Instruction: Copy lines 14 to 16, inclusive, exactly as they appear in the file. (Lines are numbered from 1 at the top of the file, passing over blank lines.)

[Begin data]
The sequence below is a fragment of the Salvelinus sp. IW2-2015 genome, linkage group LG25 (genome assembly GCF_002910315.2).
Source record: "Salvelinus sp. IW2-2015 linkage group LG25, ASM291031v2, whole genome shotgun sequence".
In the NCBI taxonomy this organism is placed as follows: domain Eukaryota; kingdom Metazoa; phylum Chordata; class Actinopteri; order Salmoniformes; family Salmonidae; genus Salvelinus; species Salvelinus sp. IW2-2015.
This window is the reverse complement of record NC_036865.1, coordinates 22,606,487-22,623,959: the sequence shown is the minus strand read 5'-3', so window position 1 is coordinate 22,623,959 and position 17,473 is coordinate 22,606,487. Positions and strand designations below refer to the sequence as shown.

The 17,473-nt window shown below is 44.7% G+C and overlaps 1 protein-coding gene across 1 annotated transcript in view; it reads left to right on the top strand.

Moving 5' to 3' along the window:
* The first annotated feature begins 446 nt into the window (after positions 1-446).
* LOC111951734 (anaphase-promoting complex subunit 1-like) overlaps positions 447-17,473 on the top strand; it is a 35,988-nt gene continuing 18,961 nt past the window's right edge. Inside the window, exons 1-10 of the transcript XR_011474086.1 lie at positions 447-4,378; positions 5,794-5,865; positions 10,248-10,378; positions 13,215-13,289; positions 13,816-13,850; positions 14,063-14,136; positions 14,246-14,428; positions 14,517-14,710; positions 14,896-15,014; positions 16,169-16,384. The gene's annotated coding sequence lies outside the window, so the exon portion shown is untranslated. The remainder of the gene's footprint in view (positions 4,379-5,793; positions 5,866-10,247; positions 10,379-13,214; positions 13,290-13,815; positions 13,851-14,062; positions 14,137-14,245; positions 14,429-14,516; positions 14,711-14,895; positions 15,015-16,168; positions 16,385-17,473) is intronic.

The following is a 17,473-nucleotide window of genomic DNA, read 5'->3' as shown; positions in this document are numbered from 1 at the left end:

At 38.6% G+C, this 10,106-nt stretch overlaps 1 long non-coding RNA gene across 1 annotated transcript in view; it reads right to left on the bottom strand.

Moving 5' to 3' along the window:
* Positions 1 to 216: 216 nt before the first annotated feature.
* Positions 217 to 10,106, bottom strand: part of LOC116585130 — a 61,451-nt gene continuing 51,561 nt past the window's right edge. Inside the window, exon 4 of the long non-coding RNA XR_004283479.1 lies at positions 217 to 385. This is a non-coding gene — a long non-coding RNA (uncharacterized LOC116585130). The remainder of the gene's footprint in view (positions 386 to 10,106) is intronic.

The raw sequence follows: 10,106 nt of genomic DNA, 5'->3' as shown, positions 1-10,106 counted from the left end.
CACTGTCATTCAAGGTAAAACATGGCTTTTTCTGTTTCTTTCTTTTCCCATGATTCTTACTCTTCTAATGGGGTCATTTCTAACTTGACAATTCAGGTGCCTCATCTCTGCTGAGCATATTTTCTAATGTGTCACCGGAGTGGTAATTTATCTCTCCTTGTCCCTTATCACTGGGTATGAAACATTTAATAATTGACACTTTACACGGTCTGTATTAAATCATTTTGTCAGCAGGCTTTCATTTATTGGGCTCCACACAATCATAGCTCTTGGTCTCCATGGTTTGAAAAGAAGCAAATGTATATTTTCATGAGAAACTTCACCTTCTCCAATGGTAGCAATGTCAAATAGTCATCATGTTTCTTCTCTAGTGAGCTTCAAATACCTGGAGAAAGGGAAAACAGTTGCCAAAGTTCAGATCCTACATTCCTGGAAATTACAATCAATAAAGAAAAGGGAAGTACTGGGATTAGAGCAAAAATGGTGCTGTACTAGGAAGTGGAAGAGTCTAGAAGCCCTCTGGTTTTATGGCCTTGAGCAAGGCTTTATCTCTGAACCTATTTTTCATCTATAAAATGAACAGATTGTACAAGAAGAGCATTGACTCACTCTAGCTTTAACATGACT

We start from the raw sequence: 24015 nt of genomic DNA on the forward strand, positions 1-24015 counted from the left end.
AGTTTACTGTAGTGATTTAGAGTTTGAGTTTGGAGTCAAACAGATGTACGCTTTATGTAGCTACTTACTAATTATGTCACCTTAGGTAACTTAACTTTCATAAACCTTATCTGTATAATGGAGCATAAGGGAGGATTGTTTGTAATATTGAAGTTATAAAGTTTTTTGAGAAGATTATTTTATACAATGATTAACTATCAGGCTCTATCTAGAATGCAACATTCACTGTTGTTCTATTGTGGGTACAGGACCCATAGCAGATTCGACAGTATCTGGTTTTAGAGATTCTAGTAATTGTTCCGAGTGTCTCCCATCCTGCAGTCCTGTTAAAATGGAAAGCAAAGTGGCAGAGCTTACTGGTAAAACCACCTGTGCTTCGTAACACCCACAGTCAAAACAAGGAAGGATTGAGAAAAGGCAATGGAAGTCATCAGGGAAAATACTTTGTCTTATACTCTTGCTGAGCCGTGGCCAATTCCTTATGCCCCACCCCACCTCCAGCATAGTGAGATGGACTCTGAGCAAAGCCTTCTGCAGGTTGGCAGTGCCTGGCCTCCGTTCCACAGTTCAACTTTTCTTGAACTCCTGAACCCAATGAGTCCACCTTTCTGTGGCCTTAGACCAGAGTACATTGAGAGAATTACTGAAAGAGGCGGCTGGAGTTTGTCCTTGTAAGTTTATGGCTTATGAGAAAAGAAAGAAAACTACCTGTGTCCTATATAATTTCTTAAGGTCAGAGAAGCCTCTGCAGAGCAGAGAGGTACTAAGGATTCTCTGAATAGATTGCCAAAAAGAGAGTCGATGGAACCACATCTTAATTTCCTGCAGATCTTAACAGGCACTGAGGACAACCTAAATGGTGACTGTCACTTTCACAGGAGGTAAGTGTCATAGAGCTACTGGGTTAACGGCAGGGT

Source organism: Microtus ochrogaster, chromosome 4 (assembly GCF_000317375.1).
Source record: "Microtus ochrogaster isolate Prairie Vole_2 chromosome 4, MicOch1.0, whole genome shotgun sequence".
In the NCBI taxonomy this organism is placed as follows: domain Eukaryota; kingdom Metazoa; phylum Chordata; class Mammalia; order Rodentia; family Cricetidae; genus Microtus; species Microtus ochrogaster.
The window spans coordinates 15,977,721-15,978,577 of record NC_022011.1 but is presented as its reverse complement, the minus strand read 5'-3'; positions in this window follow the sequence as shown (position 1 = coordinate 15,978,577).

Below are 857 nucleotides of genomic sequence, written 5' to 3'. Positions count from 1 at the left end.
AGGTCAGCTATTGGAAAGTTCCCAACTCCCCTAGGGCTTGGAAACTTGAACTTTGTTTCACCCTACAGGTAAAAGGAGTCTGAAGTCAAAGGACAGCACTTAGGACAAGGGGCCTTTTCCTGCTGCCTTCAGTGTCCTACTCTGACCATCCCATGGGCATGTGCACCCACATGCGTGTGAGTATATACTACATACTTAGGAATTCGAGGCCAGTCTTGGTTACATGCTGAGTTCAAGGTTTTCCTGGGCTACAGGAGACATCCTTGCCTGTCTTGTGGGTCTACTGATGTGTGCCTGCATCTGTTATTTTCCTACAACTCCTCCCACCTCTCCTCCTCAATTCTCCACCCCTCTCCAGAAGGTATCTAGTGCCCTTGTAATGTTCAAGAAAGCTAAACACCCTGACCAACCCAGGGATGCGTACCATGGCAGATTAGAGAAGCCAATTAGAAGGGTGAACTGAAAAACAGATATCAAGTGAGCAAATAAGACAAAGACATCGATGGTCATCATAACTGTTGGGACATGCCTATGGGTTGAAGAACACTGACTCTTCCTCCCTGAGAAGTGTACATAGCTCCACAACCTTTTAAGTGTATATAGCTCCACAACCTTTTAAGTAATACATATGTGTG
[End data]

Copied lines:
The raw sequence follows: 10,106 nt of genomic DNA, 5'->3' as shown, positions 1-10,106 counted from the left end.
CACTGTCATTCAAGGTAAAACATGGCTTTTTCTGTTTCTTTCTTTTCCCATGATTCTTACTCTTCTAATGGGGTCATTTCTAACTTGACAATTCAGGTGCCTCATCTCTGCTGAGCATATTTTCTAATGTGTCACCGGAGTGGTAATTTATCTCTCCTTGTCCCTTATCACTGGGTATGAAACATTTAATAATTGACACTTTACACGGTCTGTATTAAATCATTTTGTCAGCAGGCTTTCATTTATTGGGCTCCACACAATCATAGCTCTTGGTCTCCATGGTTTGAAAAGAAGCAAATGTATATTTTCATGAGAAACTTCACCTTCTCCAATGGTAGCAATGTCAAATAGTCATCATGTTTCTTCTCTAGTGAGCTTCAAATACCTGGAGAAAGGGAAAACAGTTGCCAAAGTTCAGATCCTACATTCCTGGAAATTACAATCAATAAAGAAAAGGGAAGTACTGGGATTAGAGCAAAAATGGTGCTGTACTAGGAAGTGGAAGAGTCTAGAAGCCCTCTGGTTTTATGGCCTTGAGCAAGGCTTTATCTCTGAACCTATTTTTCATCTATAAAATGAACAGATTGTACAAGAAGAGCATTGACTCACTCTAGCTTTAACATGACT

We start from the raw sequence: 24015 nt of genomic DNA on the forward strand, positions 1-24015 counted from the left end.